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A Research Framework for Understanding Education-Occupation Alignment with NLP Techniques
Renzhe Yu | Subhro Das | Sairam Gurajada | Kush Varshney | Hari Raghavan | Carlos Lastra-Anadon

Understanding the gaps between job requirements and university curricula is crucial for improving student success and institutional effectiveness in higher education. In this context, natural language processing (NLP) can be leveraged to generate granular insights into where the gaps are and how they change. This paper proposes a three-dimensional research framework that combines NLP techniques with economic and educational research to quantify the alignment between course syllabi and job postings. We elaborate on key technical details of the framework and further discuss its potential positive impacts on practice, including unveiling the inequalities in and long-term consequences of education-occupation alignment to inform policymakers, and fostering information systems to support students, institutions and employers in the school-to-work pipeline.

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Dialogue Act Classification for Augmentative and Alternative Communication
E. Margaret Perkoff

Augmentative and Alternative Communication (AAC) devices and applications are intended to make it easier for individuals with complex communication needs to participate in conversations. However, these devices have low adoption and retention rates. We review prior work with text recommendation systems that have not been successful in mitigating these problems. To address these gaps, we propose applying Dialogue Act classification to AAC conversations. We evaluated the performance of a state of the art model on a limited AAC dataset that was trained on both AAC and non-AAC datasets. The one trained on AAC (accuracy = 38.6%) achieved better performance than that trained on a non-AAC corpus (accuracy = 34.1%). These results reflect the need to incorporate representative datasets in later experiments. We discuss the need to collect more labeled AAC datasets and propose areas of future work.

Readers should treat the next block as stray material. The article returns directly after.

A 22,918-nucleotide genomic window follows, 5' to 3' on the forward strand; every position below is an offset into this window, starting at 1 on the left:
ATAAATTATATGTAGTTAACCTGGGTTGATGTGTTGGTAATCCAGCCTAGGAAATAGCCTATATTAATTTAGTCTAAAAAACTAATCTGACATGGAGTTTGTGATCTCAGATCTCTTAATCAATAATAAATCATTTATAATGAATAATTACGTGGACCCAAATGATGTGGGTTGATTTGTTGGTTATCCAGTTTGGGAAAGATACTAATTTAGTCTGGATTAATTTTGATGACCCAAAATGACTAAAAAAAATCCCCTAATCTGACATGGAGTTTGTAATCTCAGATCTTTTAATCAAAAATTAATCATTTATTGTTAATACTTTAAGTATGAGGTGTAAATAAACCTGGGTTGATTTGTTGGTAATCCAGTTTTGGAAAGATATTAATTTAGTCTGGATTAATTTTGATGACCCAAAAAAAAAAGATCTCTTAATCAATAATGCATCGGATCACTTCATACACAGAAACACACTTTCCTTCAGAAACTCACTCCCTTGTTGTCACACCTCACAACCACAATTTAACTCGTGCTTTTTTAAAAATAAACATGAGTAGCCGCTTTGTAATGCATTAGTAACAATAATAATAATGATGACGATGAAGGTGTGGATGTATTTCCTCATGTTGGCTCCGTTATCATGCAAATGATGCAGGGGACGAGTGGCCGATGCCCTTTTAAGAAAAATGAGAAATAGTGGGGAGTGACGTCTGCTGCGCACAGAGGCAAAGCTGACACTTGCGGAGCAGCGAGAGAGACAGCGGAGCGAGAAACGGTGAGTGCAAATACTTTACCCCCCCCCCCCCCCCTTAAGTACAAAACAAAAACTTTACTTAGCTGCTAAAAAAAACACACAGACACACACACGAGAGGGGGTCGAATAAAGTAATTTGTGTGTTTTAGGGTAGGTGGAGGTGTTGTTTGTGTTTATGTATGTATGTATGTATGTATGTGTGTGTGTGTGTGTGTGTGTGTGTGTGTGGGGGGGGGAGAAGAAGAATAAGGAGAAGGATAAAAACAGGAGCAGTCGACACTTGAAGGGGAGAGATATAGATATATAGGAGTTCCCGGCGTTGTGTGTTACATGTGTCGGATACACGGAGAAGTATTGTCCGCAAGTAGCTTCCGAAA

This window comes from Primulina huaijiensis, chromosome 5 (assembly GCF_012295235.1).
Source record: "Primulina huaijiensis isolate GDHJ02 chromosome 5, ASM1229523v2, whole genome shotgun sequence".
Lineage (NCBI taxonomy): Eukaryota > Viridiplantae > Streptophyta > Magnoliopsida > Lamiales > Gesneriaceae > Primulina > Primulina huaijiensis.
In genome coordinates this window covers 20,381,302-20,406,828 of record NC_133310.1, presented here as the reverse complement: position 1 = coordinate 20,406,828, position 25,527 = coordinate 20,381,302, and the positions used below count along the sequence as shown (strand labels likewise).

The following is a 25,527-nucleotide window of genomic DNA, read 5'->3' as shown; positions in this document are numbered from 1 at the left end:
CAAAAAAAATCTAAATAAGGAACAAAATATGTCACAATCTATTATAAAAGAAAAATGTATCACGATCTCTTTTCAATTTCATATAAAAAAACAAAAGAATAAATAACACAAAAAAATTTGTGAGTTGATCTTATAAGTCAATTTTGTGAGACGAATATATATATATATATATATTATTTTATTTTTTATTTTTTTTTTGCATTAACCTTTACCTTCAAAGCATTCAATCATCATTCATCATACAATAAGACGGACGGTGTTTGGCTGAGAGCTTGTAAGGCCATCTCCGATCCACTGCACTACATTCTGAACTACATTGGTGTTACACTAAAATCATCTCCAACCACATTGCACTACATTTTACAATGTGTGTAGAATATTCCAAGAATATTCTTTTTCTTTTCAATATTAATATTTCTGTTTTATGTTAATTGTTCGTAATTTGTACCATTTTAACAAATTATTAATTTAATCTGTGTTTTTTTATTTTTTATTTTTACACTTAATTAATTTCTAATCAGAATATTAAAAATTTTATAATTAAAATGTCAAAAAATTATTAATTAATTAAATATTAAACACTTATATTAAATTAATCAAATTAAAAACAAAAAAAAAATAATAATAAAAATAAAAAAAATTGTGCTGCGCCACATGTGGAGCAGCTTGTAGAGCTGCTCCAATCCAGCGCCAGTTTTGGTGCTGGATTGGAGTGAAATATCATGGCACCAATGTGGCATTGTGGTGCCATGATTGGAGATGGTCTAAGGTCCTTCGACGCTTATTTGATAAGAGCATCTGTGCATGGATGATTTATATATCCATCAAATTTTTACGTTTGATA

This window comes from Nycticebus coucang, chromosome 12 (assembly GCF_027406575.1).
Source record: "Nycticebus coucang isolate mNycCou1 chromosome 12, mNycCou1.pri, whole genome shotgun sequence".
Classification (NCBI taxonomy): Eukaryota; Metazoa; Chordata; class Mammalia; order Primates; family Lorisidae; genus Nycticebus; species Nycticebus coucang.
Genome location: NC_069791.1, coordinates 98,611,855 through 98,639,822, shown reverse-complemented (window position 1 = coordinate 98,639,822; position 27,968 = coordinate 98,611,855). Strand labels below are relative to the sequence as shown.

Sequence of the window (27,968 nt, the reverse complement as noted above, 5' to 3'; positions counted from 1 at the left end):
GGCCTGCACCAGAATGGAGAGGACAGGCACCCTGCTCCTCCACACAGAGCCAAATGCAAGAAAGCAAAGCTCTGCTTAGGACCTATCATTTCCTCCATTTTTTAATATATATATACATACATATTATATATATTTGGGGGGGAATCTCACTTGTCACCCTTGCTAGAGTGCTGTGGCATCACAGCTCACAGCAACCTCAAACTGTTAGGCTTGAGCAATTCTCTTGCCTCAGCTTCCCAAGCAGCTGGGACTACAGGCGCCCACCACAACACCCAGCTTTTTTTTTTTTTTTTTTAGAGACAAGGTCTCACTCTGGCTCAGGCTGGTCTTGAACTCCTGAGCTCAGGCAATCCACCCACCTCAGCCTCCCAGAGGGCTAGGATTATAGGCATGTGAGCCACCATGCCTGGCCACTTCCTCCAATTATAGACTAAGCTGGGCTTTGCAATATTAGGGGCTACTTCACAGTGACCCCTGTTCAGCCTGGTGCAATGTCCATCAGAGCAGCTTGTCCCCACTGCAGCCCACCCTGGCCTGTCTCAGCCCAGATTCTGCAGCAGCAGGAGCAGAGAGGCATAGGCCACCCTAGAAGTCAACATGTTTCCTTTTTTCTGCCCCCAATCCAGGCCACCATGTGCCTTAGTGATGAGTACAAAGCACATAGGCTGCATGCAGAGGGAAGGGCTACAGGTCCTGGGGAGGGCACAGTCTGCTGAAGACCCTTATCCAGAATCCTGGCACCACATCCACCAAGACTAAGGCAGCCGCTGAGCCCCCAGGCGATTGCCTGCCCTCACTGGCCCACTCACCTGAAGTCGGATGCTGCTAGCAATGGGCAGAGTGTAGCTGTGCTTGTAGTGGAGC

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Improving Policing with Natural Language Processing
Anthony Dixon | Daniel Birks

This article explores the potential for Natural Language Processing (NLP) to enable a more effective, prevention focused and less confrontational policing model that has hitherto been too resource consuming to implement at scale. Problem-Oriented Policing (POP) is a potential replacement, at least in part, for traditional policing which adopts a reactive approach, relying heavily on the criminal justice system. By contrast, POP seeks to prevent crime by manipulating the underlying conditions that allow crimes to be committed. Identifying these underlying conditions requires a detailed understanding of crime events - tacit knowledge that is often held by police officers but which can be challenging to derive from structured police data. One potential source of insight exists in unstructured free text data commonly collected by police for the purposes of investigation or administration. Yet police agencies do not typically have the skills or resources to analyse these data at scale. In this article we argue that NLP offers the potential to unlock these unstructured data and by doing so allow police to implement more POP initiatives. However we caution that using NLP models without adequate knowledge may either allow or perpetuate bias within the data potentially leading to unfavourable outcomes.

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Empathy and Hope: Resource Transfer to Model Inter-country Social Media Dynamics
Clay H. Yoo | Shriphani Palakodety | Rupak Sarkar | Ashiqur KhudaBukhsh